A Fireproof Home for the Bride

A Fireproof Home for the Bride

Book - 2015
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"Emmeline Nelson and her sister Birdie grow up in the hard, cold rural Lutheran world of strict parents, strict milking times, and strict morals. Marriage is preordained, the groom practically predestined. Though it's 1958, southern Minnesota did not see changing roles for women on the horizon. Caught in a time bubble between a world war and the ferment of the 1960's, Emmy doesn't see that she has any say in her life, any choices at all. Only when Emmy's fiance; shows his true colors and forces himself on her does she find the courage to act--falling instead for a forbidden Catholic boy, a boy whose family seems warm and encouraging after the sere Nelson farm life. Not only moving to town and breaking free from her engagement but getting a job on the local newspaper begins to open Emmy's eyes. She discovers that the KKK is not only active in the Midwest but that her family is involved, and her sense of the firm rules she grew up under--and their effect--changes completely. A FIREPROOF HOME FOR THE BRIDE has the charm of detail that will drop readers into its time and place: the home economics class lecture on cuts of meat, the group date to the diner, the small-town movie theater popcorn for a penny. It also has a love story--the wrong love giving way to the right--and most of all the pull of a great main character whose self-discovery sweeps the plot forward. The setting is Kent Haruf, but the heroine is pure Annie Proulx"--Provided by publisher.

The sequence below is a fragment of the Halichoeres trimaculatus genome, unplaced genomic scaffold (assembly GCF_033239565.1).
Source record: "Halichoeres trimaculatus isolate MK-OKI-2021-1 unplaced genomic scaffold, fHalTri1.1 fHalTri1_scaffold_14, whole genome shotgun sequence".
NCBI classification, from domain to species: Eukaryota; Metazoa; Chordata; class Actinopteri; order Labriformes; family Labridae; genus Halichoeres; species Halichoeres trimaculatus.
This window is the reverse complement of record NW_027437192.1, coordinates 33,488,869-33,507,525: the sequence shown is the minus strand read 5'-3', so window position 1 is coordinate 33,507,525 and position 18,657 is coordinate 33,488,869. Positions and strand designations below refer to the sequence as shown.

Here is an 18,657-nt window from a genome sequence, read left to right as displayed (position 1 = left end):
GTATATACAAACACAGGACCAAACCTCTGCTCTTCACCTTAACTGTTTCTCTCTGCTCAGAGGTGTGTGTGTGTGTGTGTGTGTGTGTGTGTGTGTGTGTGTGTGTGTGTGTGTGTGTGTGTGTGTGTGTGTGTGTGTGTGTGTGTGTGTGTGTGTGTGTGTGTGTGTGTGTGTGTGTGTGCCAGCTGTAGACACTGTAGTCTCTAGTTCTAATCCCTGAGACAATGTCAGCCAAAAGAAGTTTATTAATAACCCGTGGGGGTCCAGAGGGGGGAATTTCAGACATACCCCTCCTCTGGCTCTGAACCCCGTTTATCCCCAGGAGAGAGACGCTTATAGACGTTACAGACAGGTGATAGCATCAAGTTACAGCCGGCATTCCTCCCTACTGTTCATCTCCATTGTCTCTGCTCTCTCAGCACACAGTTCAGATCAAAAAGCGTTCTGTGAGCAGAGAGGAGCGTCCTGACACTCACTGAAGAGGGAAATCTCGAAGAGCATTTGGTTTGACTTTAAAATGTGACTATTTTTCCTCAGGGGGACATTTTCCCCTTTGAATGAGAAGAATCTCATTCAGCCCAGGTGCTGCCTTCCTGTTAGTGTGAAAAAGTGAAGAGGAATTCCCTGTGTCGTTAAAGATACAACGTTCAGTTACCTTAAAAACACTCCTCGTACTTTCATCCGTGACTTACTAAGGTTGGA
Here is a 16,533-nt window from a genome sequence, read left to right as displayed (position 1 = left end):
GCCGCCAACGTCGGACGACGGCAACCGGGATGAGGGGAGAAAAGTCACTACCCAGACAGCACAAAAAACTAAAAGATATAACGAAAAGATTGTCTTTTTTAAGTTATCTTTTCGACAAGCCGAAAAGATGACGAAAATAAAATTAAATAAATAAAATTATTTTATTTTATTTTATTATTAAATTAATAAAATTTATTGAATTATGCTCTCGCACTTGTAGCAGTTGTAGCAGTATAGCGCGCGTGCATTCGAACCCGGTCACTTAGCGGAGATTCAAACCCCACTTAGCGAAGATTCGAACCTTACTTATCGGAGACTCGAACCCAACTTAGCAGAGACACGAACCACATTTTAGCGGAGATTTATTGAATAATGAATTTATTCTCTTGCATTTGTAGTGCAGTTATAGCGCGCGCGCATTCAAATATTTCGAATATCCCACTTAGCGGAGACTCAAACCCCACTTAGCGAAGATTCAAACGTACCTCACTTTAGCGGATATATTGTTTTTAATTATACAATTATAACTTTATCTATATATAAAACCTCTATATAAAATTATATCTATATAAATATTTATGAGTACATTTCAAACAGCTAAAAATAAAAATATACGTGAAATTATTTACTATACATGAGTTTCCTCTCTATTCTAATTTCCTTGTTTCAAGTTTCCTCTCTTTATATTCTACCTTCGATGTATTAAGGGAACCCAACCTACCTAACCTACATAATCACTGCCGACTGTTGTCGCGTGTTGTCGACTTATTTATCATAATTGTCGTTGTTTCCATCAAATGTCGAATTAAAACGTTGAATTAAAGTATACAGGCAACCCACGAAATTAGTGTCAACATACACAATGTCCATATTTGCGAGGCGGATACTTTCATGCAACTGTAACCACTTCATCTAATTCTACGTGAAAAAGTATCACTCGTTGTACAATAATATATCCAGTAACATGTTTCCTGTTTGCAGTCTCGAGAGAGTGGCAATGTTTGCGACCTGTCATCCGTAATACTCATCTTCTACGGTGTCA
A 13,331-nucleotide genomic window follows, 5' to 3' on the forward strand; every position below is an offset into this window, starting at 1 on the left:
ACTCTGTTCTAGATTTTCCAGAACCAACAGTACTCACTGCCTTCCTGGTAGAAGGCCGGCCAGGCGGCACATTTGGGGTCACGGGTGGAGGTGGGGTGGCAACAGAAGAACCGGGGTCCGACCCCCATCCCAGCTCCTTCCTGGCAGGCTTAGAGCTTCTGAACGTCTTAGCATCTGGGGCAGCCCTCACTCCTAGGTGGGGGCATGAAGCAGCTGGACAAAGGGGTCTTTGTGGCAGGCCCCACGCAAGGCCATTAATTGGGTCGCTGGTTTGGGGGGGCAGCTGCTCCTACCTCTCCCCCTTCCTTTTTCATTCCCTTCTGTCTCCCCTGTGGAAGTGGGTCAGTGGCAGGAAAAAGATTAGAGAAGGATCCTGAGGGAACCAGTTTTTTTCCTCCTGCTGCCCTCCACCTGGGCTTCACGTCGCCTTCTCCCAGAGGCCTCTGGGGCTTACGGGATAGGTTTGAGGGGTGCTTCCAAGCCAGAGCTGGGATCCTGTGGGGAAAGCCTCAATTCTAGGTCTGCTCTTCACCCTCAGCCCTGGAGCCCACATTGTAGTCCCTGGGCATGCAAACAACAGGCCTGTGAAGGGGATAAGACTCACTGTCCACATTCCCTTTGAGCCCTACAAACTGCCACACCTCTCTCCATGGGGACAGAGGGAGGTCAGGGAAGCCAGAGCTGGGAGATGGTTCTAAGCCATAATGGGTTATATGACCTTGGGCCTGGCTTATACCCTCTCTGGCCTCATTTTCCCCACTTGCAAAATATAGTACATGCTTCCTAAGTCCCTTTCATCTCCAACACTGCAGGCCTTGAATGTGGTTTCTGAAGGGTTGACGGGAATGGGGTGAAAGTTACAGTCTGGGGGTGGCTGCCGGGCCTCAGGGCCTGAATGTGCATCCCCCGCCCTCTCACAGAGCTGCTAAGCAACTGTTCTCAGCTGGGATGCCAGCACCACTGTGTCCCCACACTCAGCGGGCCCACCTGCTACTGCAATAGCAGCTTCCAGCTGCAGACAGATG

Publisher: New York :, St. Martin's Press,, 2015
Edition: First edition
Description: x, 371 pages : illustration ; 25 cm
ISBN: 9781250049674
Branch Call Number: Sche


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Mar 31, 2017

Emmaline Nelson is 18 and promised to Ambrose Brann, the much older son of the wealthiest farmer in the Fargo/Moorhead area. When a disastrous date with Ambrose ends in rape, Emmy breaks the engagement and is forced out of her family's home by her strictly religious mother. As Emmy struggles to survive, she is taken in by her mysterious aunt, the prolific novelist Josephine Randall. After landing a switchboard job at the Fargo Forum, Emmy falls in love with journalism and stumbles into evidence of Ku Klux Klan activity in the area after the local theater is set on fire. As Emmy digs deeper, she learns, to her horror, that her grandfather was involved in KKK activities in the 1920s. Nearly 40 years later, the KKK is re-emerging under the name of Citizens' Council. As long-hidden family secrets emerge, Emmy is forced to face the hideous circumstances and effects of her family's past activities. Although the novel is dark and hard to read at times, it's a great reminder that America has always dealt with immigrants and others in a variety of ways. This story would generate a lot of discussion at a book club.

Jul 10, 2015

Waaaay too much information for the time period covered that wasn't necessarily fun to read but it all tied into the story at the end. Awesome to read, but also sad.

Apr 29, 2015

I enjoyed this story. It has a little bit of everything in it and does not have an ending I envisioned at all.


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Mar 31, 2017

"The sins of the grandfathers?" Jim pondered.

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